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OUTDOORS: It's more than OK to get outside and hike right now, but please don't take risks

 

April 16, 2020

Havre Daily News/Colin Thompson

Being outdoors has been something everyone has been encouraged to do since the cornonavirus pandemic began. And with the arrival of spring, hiking will become a preferred activity during the crisis. And while hiking is allowed as long as access is open, health experts in Montana are asking hikers to do it safely and follow all current social distancing guidelines.

One of the most emphasized aspects of Montana's stay-at-home order, as well as orders like that all over the country, is one thing you can do is get outside and get some exercise.

Of course, in Montana there's a lot of room to do that, too, while still practicing social distancing. And now that spring looks like it's finally here, more and more of you will want to get out and find a trail. Under the current stay-at-home order, that's perfectly fine. Again, it's, no doubt, a really good way to exercise while keeping a safe distance from one another.

However, as the weather gets nicer and more and more trails around the state become accessible, there are some things to keep in mind during this COVID-19 pandemic.

First off, remember that large gatherings are banned right now. That means hikers should not be doing so in large groups. In fact, many health experts in Montana have asked us to exercise outdoors alone. With hiking, though, that's not always safe, but you can hike with someone you are isolating with or, if you go with a friend, you can meet them at the trail and maintain your social distance.

Montana health experts are still asking us to practice social distancing. That means, if you arrive at a particular trail head and there are a lot of cars in the parking lot, it is recommended to find a trail with fewer people on it. You are also asked that, if and when you do encounter others while out hiking, you maintain 6 feet of distance at all times, and not to stop and talk in a group.

Since it's still spring, and many trails in more remote and popular hiking destinations in Montana aren't accessible yet, and major destinations like Glacier and Yellowstone Park are closed until further notice due to the COVID-19 pandemic, chances are you won't encounter large numbers of people on your hikes just yet, but remember, as the weather gets nicer, trails all over Montana will start to get busier and busier, especially as hikers look to substitute for their favorite spots in Glacier and Yellowstone.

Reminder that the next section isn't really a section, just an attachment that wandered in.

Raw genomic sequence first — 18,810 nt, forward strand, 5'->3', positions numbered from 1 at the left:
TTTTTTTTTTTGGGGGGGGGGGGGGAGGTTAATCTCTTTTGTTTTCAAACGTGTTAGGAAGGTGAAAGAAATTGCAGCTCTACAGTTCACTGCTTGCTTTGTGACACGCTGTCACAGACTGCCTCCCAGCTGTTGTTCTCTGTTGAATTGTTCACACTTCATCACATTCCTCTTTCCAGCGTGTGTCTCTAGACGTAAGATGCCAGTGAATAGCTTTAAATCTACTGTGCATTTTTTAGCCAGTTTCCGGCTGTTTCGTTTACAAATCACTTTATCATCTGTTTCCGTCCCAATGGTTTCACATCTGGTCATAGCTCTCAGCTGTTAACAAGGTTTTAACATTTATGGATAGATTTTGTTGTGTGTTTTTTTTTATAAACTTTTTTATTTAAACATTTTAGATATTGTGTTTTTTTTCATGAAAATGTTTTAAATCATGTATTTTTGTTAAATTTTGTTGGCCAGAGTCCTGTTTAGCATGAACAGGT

Hikers and recreationalist are also reminded to make sure access to trails, and certain areas are actually open, as closures have occurred in some state lands due to due COVID-19 concerns.

Beyond that, the next thing to keep in mind is something that is a constant with hiking, even under normal circumstances - and that's safety.

When venturing farther into wilderness and back country, remember to always have the items that will help ensure your safety should problems arise, including fluids to keep hydrated, snacks, proper clothing for all types of weather, a medical kit and a flashlight. Of course, Montana Fish, Wildlife and Parks would also remind folks to carry bear spray if you are hiking anywhere in Montana where either grizzly bears or black bears, or both live.

And while all of those precautions are standard for hikers, safety is at a premium now because of COVID-19. Montana health experts are asking hikers and outdoor recreationalists to keep their activities as "low risk" as possible. The suggestions include not hiking into areas that are too remote, not hiking in inclement weather and not trying to tackle long, difficult hikes or technical climbs.

The reason health departments are asking that of us right now is so we do not put our first responders at more risk during this pandemic. First responders, such as county search and rescue teams, will still come and get you should you require their assistance while hiking, but during the COVID-19 pandemic, their risk goes up when they respond to those cases, and we, as outdoor enthusiasts, need to understand that and avoid putting first responders at risk as much as possible.

Now, obviously that's a lot to digest when many of you are just trying to get out and enjoy Montana like you do every spring, but you still can hike. You can and should get outdoors. You can get out and find a trail and hike it, including right here at home in Beaver Creek Park. But in doing so you just neet to be careful because these are not normal times we're living in, and even when we're doing something as normal as hiking, we need to be aware of that and adjust accordingly.

 

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